Over the summer I’ve been running an experiment that has turned into a full fledge side hobby. Publishing! More specifically,…
I found it was an interesting and still incredibly valid perspective even in these days of Wikipedia and indexed research articles. Taking the time to really absorb and think about the information, and to introspect your own decisions about the material.
This year, for myself, has been one of change. My daughter was born, we moved house, a global pandemic has made us stay in that house, and I, like many others, have had to transition to working from home more often than before.
I have just finished the eponymous book by Philippa Perry. It’s a far cry from my usual fair, but I was unlikely to find parenting advice or templates in computer science reference books.
The point of this story, is that we are really good at identifying patterns. However there is sometimes a bit of stigma to just putting the data in a spreadsheet and plotting it. Sometimes it is worth offloading visualisation to a program designed for just that, to help your brain manipulate the concept from a grounded position.
I’m finding as I grow older, the appeal of the digital world is waning.
We have the whole world at our fingertips, different and diverse communities to converse with, interesting art to experience, and a bottomless wealth of opinions to challenge us. And yet, I feel that the limit of technology I am comfortable with is that off my early 20s. Wikipedia, Bulletin Boards, IRC, and the modern incarnations of those technologies.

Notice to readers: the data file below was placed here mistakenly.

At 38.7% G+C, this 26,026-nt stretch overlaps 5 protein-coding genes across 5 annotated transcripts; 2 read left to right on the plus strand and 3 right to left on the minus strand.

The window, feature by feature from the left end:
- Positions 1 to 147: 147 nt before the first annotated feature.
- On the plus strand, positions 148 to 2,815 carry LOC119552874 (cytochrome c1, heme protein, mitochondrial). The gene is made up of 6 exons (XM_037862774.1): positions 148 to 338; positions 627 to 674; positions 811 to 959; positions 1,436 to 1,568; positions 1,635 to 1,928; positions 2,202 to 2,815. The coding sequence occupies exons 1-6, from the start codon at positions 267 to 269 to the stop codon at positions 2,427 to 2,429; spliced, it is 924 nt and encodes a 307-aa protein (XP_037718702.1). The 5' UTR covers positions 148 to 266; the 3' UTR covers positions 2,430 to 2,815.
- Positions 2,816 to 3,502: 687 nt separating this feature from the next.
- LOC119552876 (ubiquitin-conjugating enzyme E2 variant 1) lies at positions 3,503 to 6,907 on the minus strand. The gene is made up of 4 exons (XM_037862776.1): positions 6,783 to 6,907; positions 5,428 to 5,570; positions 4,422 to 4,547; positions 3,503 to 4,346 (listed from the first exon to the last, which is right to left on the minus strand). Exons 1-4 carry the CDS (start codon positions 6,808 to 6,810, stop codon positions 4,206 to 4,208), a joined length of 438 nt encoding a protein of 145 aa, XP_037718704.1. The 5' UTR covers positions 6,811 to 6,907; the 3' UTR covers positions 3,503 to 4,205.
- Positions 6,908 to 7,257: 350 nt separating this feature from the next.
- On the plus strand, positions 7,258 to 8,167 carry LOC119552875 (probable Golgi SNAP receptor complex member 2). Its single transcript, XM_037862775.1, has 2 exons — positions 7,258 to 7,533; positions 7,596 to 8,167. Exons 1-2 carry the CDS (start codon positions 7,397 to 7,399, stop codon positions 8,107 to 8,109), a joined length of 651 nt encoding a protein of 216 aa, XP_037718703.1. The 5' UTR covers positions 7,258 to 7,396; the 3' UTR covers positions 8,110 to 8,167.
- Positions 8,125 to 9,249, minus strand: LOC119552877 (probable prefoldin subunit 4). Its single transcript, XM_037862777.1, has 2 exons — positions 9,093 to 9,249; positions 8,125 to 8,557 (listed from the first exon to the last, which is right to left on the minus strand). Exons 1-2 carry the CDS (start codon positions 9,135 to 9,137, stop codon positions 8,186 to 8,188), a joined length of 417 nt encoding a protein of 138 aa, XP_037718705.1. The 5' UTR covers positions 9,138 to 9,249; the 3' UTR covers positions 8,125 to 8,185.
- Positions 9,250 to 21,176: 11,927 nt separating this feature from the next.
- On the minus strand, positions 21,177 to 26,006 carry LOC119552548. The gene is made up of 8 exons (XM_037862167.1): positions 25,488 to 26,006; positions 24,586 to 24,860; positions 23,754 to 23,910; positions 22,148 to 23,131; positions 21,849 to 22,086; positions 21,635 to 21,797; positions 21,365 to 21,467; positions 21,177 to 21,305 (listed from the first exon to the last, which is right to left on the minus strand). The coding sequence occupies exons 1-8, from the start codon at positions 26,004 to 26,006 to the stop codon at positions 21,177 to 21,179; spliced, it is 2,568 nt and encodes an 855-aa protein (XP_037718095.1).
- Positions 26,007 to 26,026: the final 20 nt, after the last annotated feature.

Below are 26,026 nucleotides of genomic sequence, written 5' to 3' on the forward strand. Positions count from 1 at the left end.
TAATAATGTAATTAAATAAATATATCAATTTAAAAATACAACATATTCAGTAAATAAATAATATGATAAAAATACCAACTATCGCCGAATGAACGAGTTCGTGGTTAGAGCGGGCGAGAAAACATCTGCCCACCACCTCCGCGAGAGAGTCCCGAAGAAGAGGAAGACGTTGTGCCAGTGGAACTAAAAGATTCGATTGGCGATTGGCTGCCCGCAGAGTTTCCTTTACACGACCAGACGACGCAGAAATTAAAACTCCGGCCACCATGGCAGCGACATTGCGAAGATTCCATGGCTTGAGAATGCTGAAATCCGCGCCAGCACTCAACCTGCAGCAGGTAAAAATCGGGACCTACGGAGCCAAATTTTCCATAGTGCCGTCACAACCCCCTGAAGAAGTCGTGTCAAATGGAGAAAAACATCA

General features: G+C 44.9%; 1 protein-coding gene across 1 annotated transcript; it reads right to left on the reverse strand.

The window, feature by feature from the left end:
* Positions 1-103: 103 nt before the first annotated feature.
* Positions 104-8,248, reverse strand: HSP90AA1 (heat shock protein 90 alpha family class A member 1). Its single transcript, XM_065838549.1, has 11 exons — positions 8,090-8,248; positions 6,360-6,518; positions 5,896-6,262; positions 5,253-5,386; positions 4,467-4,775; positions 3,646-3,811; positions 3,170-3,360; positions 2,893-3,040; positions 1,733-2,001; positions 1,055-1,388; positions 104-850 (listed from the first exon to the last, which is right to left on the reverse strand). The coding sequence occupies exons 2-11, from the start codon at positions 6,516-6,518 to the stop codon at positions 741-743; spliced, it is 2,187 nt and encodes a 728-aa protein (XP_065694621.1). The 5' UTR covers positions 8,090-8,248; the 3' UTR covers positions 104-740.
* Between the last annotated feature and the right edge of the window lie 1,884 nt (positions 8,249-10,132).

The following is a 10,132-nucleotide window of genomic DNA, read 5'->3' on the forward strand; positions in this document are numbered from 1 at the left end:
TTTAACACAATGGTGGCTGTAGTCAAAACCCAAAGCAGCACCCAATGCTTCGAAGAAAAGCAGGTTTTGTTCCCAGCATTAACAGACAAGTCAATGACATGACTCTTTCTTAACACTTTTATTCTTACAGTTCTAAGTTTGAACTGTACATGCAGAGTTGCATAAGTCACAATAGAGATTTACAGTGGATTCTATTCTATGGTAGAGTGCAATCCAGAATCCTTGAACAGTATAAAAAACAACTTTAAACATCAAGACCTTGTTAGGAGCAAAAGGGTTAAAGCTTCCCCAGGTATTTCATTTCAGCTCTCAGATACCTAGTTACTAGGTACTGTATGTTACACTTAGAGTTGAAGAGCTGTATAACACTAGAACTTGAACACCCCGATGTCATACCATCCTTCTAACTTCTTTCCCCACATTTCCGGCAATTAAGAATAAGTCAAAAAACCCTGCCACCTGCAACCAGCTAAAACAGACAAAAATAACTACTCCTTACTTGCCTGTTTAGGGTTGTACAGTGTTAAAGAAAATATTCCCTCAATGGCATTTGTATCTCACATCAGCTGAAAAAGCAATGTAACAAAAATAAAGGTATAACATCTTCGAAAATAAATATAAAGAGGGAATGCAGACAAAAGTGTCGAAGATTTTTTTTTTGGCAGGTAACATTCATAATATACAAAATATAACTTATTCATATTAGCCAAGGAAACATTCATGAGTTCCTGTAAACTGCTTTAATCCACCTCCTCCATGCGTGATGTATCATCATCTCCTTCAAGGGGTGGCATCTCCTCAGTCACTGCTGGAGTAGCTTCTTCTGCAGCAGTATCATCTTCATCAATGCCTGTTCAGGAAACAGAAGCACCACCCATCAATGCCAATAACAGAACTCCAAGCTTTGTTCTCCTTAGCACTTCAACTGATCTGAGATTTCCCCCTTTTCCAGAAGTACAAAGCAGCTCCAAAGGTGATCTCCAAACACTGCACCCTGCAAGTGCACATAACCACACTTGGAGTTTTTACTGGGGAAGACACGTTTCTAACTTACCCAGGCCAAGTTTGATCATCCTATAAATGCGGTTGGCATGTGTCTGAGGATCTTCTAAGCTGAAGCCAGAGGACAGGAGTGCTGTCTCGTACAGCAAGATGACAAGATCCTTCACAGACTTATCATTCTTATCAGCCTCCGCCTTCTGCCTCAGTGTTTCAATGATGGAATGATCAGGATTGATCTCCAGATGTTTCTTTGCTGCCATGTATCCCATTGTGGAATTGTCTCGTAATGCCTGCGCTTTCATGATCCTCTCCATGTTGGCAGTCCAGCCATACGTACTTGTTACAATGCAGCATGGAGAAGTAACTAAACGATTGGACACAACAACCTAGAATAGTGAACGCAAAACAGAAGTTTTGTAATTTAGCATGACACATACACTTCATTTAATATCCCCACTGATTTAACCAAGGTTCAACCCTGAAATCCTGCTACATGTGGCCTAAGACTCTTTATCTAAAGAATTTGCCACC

At HE Inventions, we make products for the packaging industry. We call them Digital Inspection Tables, and they do what you would expect. They help you inspect products, digitally. However, there’s always an unforeseen issue when it comes together into the chassis and again when coming into contact with the customer.
I’ve talked before about learning as an adult, and the particular challenges that come with it. Throw in parenthood and it can be even harder to find the time. I’m going to share a few opportunistic learning strategies I’ve tried and talk about which worked (or didn’t) for me.
While doing the coursera course Introduction to Mathematical Thinking I was exposed to the following proof, which is the first I’ve understood fully. The argument is elegant and, as it turns out, over 2000 years old! Euclid’s Elements first outlines this proof.
It seems as one gets older, the less free time you have. This time (for me) is normally used for personal progress (cultural, mental gains) and downtime (games, TV, books, gym).